Center for Legal Cannabis

Legal Cannabis Week #17

Blair Butterworth, 1938-2013

Veteran political consultant Blair Butterworth died Friday at the age of 74. Joel Connelly at the Seattle PI wrote a thoughtful obit, and the Seattle Times followed suit.

I knew Blair Butterworth. I think the first time I met him was at the informal monthly drug policy roundtables organized by Andy Ko from the ACLU of Washington around 2000. Andy felt, quite rightly, that one of the most powerful ways to forward local drug policy reform community was to come together on a regular basis to talk to each other* and update one another on our efforts.

In 2001, cannabis hero Dominic Holden approached me about helping realize a Seattle initiative to legalize pot. Smarter people advised against such unlawful local language, and we convinced Andy Ko to write Initiative 73, later refiled as Initiative 75 after a false start. This was to be the first in a string of "lowest law enforcement" initiatives that earned victories for the cannabis community during a period of lull in weed's winning waveform.

As Dominic recalled, we then made two hires that led to I-75's victory in 2003: Matt Fox and Blair Butterworth. Matt was (and is) a flanneled, long-haired, bass-playing political wonk who worked for kooky, beloved councilmember Charlie Chong. Blair was a democratic political consultant who helped several governors earn their seats.

Matt ran the day-to-day campaign, and both he and Butterworth sat in on steering committee meetings to advise us. My first reaction to Blair was that he was naturally loud, slightly intimidating, incredibly intelligent, and deeply experienced. His supreme confidence struck me as something he did not flaunt, rather something that simply was—he knew nothing other.

He had the answer, or a set of possible answers, in every situation. What's more, the mental calculus by which he factored political proofs was nearly immediate—so fast I initially wondered whether his seemingly-wise and well-factored responses were but off-the-cuff suggestions for potheads that knew no better.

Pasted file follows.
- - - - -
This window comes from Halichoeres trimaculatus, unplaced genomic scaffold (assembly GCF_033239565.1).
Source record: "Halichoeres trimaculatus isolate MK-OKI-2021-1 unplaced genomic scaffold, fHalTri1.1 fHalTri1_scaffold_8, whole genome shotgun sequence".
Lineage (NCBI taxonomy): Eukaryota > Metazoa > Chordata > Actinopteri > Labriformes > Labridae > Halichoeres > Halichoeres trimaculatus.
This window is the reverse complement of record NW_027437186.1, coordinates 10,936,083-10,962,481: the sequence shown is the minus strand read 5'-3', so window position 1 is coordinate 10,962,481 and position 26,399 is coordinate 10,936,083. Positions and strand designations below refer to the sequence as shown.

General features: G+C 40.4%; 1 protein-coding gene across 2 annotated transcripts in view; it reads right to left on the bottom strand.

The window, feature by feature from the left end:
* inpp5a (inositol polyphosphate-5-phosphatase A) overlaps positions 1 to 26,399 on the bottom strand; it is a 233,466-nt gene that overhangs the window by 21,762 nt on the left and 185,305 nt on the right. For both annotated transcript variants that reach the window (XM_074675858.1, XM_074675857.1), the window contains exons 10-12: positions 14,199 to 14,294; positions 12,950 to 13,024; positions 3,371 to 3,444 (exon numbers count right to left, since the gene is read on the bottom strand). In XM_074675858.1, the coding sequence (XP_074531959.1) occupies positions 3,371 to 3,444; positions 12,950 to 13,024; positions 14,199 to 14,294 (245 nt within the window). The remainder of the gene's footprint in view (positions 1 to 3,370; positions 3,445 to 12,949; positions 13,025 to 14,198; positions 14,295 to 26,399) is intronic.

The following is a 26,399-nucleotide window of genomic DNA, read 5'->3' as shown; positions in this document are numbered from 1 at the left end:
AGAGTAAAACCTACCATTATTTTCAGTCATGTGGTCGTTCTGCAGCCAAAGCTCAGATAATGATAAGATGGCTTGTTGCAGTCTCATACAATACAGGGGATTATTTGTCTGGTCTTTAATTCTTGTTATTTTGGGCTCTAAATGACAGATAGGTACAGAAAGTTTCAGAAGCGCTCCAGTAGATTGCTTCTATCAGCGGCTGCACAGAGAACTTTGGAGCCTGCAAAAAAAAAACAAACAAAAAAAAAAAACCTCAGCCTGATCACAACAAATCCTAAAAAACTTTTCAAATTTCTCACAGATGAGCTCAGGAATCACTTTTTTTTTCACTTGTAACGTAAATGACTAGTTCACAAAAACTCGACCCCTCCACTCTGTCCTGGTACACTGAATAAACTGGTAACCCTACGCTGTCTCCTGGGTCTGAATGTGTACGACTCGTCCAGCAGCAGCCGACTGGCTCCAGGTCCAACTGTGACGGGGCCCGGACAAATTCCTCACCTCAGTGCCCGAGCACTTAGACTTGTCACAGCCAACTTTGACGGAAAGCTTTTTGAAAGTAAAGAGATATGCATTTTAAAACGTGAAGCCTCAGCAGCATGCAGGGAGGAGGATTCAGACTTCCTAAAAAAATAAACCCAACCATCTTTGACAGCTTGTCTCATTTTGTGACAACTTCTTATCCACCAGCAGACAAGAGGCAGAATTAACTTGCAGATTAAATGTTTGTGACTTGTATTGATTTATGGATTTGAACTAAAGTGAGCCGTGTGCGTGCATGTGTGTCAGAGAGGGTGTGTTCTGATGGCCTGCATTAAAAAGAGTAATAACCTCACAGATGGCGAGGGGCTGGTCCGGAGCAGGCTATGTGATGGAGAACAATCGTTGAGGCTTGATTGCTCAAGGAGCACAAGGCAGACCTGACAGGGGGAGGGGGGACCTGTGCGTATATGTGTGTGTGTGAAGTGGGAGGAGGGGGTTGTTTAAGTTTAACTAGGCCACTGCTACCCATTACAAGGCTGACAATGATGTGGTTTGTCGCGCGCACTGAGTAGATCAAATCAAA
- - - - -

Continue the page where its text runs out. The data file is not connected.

That thought quickly passed, and I grew to realize that Blair Butterworth was a political fucking genius. His general processing unit was overclocked for politics and the art of relationships. His natural confidence rubbed off the group, and it helped change me from an activist that knew *most of my endeavors would fail into an activist that knew any of my endeavors could succeed.

That was a big paradigm shift for me, and I view that period of time, working on I-75 with that group of intentional, focused people, as one of the most positive, come-together, can-do experiences of my life. A great many people contributed to that, but more than any other, Blair Butterworth deposited astute political calculation and personal confidence into our cannabis coffers. Blair Butterworth was our confidence man.

Since 2003, I ran into Blair only a handful of times. I don't recall seeing him at the I-502 victory party—he was advisor to the campaign—but I remember chatting with him at a party to celebrate I-502 making the ballot. I remember still feeling intimidated by his very being, mostly because I put him on a pedestal in my mind as an godly guru. So great was he that I usually wondered whether he'd even remember my name. But he was never like that, despite my meek fears, and his plain, folksy conversation disarmed my discomfort, despite the gravelly boom of his voice.

A month or two back, Dom told me that Blair was dying, losing his battle against cancer, and suggested I send him some kinds words if I wished to make a final connection in this realm. I intended to do so, but I did not. I did send him intentionally positive thoughts, and I trust it comforted him on some level.